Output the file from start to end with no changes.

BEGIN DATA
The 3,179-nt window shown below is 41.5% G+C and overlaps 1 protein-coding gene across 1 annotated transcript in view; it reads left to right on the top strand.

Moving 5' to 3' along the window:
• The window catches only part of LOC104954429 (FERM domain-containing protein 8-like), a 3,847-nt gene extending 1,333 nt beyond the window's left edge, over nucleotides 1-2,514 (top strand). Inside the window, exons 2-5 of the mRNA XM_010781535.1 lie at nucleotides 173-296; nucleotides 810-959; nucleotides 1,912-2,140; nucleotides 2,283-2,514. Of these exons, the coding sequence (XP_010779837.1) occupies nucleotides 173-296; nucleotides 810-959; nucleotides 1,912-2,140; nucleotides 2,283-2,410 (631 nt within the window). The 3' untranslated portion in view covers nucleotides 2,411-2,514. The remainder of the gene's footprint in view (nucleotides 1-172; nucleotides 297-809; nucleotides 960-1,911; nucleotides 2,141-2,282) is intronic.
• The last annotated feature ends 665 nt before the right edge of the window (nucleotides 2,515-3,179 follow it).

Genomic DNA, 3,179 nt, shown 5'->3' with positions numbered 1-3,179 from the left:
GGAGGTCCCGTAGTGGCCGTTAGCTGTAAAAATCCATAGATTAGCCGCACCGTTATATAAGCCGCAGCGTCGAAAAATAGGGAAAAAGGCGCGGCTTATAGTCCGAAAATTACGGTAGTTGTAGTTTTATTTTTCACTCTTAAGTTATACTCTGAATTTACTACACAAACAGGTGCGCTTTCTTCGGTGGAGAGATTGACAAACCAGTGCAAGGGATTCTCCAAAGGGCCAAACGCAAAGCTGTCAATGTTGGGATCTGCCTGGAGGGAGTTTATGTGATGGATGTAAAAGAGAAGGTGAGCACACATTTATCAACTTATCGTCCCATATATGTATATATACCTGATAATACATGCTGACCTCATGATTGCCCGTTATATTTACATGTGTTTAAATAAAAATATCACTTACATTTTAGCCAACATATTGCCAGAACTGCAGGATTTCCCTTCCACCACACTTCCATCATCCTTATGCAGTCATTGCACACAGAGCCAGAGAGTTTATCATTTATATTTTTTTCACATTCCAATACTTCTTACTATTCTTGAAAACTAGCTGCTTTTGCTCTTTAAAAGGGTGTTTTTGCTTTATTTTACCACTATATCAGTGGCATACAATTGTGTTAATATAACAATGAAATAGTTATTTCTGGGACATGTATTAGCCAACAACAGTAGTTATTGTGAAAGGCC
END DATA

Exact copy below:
The 3,179-nt window shown below is 41.5% G+C and overlaps 1 protein-coding gene across 1 annotated transcript in view; it reads left to right on the top strand.

Moving 5' to 3' along the window:
• The window catches only part of LOC104954429 (FERM domain-containing protein 8-like), a 3,847-nt gene extending 1,333 nt beyond the window's left edge, over nucleotides 1-2,514 (top strand). Inside the window, exons 2-5 of the mRNA XM_010781535.1 lie at nucleotides 173-296; nucleotides 810-959; nucleotides 1,912-2,140; nucleotides 2,283-2,514. Of these exons, the coding sequence (XP_010779837.1) occupies nucleotides 173-296; nucleotides 810-959; nucleotides 1,912-2,140; nucleotides 2,283-2,410 (631 nt within the window). The 3' untranslated portion in view covers nucleotides 2,411-2,514. The remainder of the gene's footprint in view (nucleotides 1-172; nucleotides 297-809; nucleotides 960-1,911; nucleotides 2,141-2,282) is intronic.
• The last annotated feature ends 665 nt before the right edge of the window (nucleotides 2,515-3,179 follow it).

Genomic DNA, 3,179 nt, shown 5'->3' with positions numbered 1-3,179 from the left:
GGAGGTCCCGTAGTGGCCGTTAGCTGTAAAAATCCATAGATTAGCCGCACCGTTATATAAGCCGCAGCGTCGAAAAATAGGGAAAAAGGCGCGGCTTATAGTCCGAAAATTACGGTAGTTGTAGTTTTATTTTTCACTCTTAAGTTATACTCTGAATTTACTACACAAACAGGTGCGCTTTCTTCGGTGGAGAGATTGACAAACCAGTGCAAGGGATTCTCCAAAGGGCCAAACGCAAAGCTGTCAATGTTGGGATCTGCCTGGAGGGAGTTTATGTGATGGATGTAAAAGAGAAGGTGAGCACACATTTATCAACTTATCGTCCCATATATGTATATATACCTGATAATACATGCTGACCTCATGATTGCCCGTTATATTTACATGTGTTTAAATAAAAATATCACTTACATTTTAGCCAACATATTGCCAGAACTGCAGGATTTCCCTTCCACCACACTTCCATCATCCTTATGCAGTCATTGCACACAGAGCCAGAGAGTTTATCATTTATATTTTTTTCACATTCCAATACTTCTTACTATTCTTGAAAACTAGCTGCTTTTGCTCTTTAAAAGGGTGTTTTTGCTTTATTTTACCACTATATCAGTGGCATACAATTGTGTTAATATAACAATGAAATAGTTATTTCTGGGACATGTATTAGCCAACAACAGTAGTTATTGTGAAAGGCC